I tend to aim for both. In this article, Ann Gynn offers 6 ideas for more opens, clicks, and shares. I like what she has to say about creating content that doesn’t require a click through for the reader to understand it.
“By thoughtfully designing your e-newsletter with the audience in mind, you can better address varied reading habits. Create subheads and snippets for at-a-glance readers, and offer longer pieces and additional resources for in-depth readers.”
Of course, you’ll want to click through for the other 5. I love irony.
Who doesn’t love a Q&A from an advertising company about why newsletter advertising is awesome?
“Publishers and other players are flocking to email newsletters because of the versatility and value that the email address provided them.
For publishers, newsletters are highly engaged media. Consumers opt-in to receive it, and they make a conscious decision to open and read it. And while newsletters have always been highly effective at driving readers to a publisher’s webpage, they are discovering that the newsletter itself can generate high CPMs and incremental ad revenue.”
Newsletter consultant Dan Oshinsky’s February edition (yes, edition is the better word for it) of Not a Newsletter, his monthly Google Doc of fresh newsletter resources, is now available.
This rabbit hole of information worth spending the better part of a day with is too good to sum up in one paragraph, so I’m linking to one interesting article about email marketing he included and to an Inbox Collective Google Slide Dan put together (25 Ways to Sign Someone Up For Your Newsletter). Enjoy.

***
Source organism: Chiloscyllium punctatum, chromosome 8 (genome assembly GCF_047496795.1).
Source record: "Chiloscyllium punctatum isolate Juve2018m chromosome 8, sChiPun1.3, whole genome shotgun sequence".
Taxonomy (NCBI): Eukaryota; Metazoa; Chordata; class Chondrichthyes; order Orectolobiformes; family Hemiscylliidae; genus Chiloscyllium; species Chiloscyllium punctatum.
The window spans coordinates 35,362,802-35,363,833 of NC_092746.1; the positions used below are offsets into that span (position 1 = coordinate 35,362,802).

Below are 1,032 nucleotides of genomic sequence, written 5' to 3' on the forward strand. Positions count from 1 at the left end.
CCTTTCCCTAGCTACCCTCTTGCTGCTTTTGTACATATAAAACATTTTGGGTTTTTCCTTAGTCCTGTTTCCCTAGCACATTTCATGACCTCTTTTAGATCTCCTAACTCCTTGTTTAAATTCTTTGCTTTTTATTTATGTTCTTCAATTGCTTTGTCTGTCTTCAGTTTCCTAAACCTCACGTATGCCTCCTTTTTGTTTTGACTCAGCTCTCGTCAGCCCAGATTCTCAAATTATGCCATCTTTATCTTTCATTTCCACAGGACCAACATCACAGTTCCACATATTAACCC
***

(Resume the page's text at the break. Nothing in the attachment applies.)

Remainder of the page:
Get excited because Dan is going to be speaking about newsletter business models at Newsletter Fest!
Ness Labs founder and creator of Maker Mind, a newsletter about mindful productivity, Anne-Laure Le Cunff recently published 50 newsletter lessons she’s learned by sending 50 issues. There are some good ones in there, including number 15.
“Respect the reader-writer contract. Subscribers give you access to their most intimate space on the Internet: their inbox. Respect their trust by delivering exactly what you promised.”
Also, in reading this I learned she has an invite-only newsletter community on Telegram.
Shooting for higher open rates? In addition to delivering amazing content that is so valuable your subscribers open them regularly, you might want to consider learning the CURVE methodology in this article by Alex Williams.
Hint: CURVE is an acronym.
MarketerHire’s Mae Rice asked Dan Oshinsky how marketers could improve their email newsletters and he provided some great tips. Two we can all take note of are to be way less promotional and much more personal in our content.
If you missed Dan’s advice for welcome emails or want to revisit it, you can find that here.
Magan Le’s article for Litmus provides data and charts showing the optimal send times for optimizing open rates in several countries.
“Over 20% of all email opens occur within the first hour after being sent; within the second hour, nearly 30%. After that, opens come in at a much slower pace.”
Note: I changed my own send day from Tuesday to Thursday just before the end of 2020 but kept the time the same (10 a.m.) and haven’t seen a change in what has been a solid 30-35% open rate, which could be attributed to keeping the time the same. Have you run any helpful experiments on testing send times or days?
Nic Getkake of The Slice shares some smart ways to get your newsletter in front of an audience in this article.
“Starting out, joining an engaged forum like Indie Hackers can be a great way for you to get your initial subscribers as well as validate your idea.
In the early days of The Slice, a good portion of my initial subscriber base were all from there, and it’s a good start point. It’s a great community and they are very inviting of newcomers, so ask as many questions as you can, comment on the posts, be active, ask for advice. Maybe you have just finished building your landing page, ask the community on what improvements you can make, and there are hundreds of sub groups that have a specific focus.”
Click through for a nice list of options, including paid advertisements, cross promotions, and other growth channels.
Related: Check out 10 Powerful Conversion Tips For A Better Newsletter Landing Page.
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